Examples of simulating such models are generated below.

# Generate a ARMA(2,1) + WN()  
arma_wn_model =
  ARMA(ar = c(0.9, -0.5), ma = 0.3, sigma2 = 1) + 
  WN(sigma = 4)
arma_wn_sim = gen_gts(n = n, model  = arma_wn_model)

# Plot simulation of ARMA(2,1) + WN()
plot(arma_wn_sim)
Figure 5: Simulated ARMA(2,1) + WN() process

Figure 5: Simulated ARMA(2,1) + WN() process

As mentioned earlier, simts provides a function specifically designed to generate and represent latent time series models: gen_lts(). This provides users the option to visualize a breakdown of the underlying processes by applying the plot() function on the result of gen_lts().

# Generate a SARMA() + WN() 
sarma_wn_model = 
  SARMA(ar = 0, ma = 0, sar = 0.98, sma = 0, s = 10, sigma2 = 1) + 
  WN(sigma2 = 1)
sarma_wn_sim = gen_lts(n = 10^3, model = sarma_wn_model)

# Plot simulation of SARMA() + WN() 
plot(sarma_wn_sim)
Figure 6: Simulated SARMA(1,0) x (0,1) + WN(2) process with a breakdown of the underlying latent processes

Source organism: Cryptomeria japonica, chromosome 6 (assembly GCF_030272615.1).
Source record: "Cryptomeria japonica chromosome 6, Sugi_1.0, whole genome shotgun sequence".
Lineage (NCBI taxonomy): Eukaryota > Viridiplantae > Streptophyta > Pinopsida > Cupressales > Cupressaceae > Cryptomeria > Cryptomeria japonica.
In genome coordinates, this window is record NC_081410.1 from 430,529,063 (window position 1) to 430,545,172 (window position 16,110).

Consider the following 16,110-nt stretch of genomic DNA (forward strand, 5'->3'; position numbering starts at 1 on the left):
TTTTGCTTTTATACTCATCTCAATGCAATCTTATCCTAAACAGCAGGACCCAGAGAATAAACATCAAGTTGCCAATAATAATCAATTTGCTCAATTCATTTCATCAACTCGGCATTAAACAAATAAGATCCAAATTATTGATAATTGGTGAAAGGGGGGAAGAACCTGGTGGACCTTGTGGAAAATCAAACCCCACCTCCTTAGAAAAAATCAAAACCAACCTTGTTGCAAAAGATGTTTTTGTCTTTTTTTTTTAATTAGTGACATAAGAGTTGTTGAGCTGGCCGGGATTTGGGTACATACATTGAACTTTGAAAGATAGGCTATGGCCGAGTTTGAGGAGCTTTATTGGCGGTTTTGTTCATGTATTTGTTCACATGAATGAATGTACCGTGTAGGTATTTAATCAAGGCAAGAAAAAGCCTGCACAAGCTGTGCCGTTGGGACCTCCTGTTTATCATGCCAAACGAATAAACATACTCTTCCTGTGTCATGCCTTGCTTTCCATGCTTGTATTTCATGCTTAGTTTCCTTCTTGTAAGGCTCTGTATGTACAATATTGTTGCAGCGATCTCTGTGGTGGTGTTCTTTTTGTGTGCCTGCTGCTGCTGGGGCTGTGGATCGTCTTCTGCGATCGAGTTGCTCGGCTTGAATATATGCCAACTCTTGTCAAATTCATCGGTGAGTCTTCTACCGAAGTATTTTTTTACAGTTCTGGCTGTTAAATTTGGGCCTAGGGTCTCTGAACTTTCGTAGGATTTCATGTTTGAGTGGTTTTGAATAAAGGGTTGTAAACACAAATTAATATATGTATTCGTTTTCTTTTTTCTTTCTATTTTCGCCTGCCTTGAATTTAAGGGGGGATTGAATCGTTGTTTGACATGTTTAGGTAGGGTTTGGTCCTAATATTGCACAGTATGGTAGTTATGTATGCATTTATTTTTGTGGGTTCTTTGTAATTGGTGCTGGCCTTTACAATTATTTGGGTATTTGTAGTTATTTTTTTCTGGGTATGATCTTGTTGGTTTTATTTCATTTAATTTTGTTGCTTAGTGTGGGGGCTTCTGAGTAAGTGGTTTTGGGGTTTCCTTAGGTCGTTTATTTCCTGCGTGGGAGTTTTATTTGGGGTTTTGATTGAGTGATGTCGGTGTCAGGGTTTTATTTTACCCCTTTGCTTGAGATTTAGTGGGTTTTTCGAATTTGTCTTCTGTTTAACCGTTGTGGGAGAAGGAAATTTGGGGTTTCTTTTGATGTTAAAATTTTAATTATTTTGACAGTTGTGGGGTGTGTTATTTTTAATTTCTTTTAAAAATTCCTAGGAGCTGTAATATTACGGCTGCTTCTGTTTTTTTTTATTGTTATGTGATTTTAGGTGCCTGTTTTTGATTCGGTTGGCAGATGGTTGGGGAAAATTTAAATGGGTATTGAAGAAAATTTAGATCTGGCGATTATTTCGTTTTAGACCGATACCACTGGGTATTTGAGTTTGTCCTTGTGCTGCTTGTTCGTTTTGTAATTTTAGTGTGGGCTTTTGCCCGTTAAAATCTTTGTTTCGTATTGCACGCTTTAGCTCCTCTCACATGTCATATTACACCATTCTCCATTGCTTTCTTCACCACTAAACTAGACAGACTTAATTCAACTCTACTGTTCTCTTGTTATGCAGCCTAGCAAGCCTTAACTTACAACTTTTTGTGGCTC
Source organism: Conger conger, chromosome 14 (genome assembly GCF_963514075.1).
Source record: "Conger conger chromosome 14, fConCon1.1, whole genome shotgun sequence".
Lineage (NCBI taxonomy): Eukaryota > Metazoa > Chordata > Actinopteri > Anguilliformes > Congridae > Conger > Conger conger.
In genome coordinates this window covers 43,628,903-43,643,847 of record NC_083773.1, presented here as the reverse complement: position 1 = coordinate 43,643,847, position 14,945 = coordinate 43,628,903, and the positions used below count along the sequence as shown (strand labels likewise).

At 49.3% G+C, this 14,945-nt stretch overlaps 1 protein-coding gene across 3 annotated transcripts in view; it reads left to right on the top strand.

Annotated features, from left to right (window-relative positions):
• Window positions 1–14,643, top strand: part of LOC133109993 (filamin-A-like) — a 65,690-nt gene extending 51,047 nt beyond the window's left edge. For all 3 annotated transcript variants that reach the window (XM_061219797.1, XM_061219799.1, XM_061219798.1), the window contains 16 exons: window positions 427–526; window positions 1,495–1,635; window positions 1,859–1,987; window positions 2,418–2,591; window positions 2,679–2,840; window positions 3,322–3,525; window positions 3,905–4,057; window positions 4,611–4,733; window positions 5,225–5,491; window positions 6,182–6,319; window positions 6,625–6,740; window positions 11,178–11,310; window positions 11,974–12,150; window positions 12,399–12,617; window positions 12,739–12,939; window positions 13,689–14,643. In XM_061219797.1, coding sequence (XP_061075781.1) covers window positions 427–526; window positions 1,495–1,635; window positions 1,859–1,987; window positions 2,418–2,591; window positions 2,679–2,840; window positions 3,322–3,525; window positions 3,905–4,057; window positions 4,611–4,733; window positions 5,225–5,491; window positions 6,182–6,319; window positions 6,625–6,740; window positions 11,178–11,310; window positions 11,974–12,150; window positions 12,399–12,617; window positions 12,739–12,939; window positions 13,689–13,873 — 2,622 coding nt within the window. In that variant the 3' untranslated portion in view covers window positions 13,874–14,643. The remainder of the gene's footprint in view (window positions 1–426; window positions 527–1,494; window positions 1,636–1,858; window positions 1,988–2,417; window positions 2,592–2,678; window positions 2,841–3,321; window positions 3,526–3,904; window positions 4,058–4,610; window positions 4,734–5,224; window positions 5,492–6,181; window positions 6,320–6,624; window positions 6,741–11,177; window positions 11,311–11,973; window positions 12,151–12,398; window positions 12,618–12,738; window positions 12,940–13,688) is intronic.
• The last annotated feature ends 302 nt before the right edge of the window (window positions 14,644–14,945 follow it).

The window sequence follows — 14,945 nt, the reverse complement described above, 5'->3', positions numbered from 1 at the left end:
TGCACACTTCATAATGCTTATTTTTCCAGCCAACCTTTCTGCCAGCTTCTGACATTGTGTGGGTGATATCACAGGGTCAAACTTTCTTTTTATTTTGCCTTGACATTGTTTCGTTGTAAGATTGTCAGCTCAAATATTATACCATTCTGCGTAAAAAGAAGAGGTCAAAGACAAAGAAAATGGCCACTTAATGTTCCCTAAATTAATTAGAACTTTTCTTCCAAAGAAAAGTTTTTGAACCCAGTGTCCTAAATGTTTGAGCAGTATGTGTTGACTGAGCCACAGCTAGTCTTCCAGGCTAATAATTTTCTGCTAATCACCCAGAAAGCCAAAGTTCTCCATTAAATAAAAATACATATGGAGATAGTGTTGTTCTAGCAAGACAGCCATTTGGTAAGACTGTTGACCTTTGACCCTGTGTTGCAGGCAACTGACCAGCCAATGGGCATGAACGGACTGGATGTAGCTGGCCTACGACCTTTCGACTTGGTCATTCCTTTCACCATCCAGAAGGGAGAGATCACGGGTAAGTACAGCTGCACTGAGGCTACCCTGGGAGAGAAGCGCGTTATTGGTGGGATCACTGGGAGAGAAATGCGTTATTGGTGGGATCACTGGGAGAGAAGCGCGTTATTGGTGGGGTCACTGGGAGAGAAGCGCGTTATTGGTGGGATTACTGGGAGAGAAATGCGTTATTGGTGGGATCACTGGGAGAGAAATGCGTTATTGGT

Figure 6: Simulated SARMA(1,0) x (0,1) + WN(2) process with a breakdown of the underlying latent processes

To better visualize the contribution to each process by using the sam range on the “y-axis.” This can be done with the option fixed_range = TRUE as follows:

plot(sarma_wn_sim, fixed_range = TRUE)
Figure 7: Simulated SARMA(1,0) x (0,1) + WN(2) process with a breakdown of the underlying latent processes

Figure 7: Simulated SARMA(1,0) x (0,1) + WN(2) process with a breakdown of the underlying latent processes

Time Series Analysis Tools

In this section, we will briefly show some of the simts package functionalities that can be applied to basic time series analysis. These functionalities are illustrated through example on the following four datasets (stored in simts):

  • hydro: This time series contains the monthly precipitation from 1907 and going to 1972 for total of 781 observations taken from Hipel and McLeod (1994).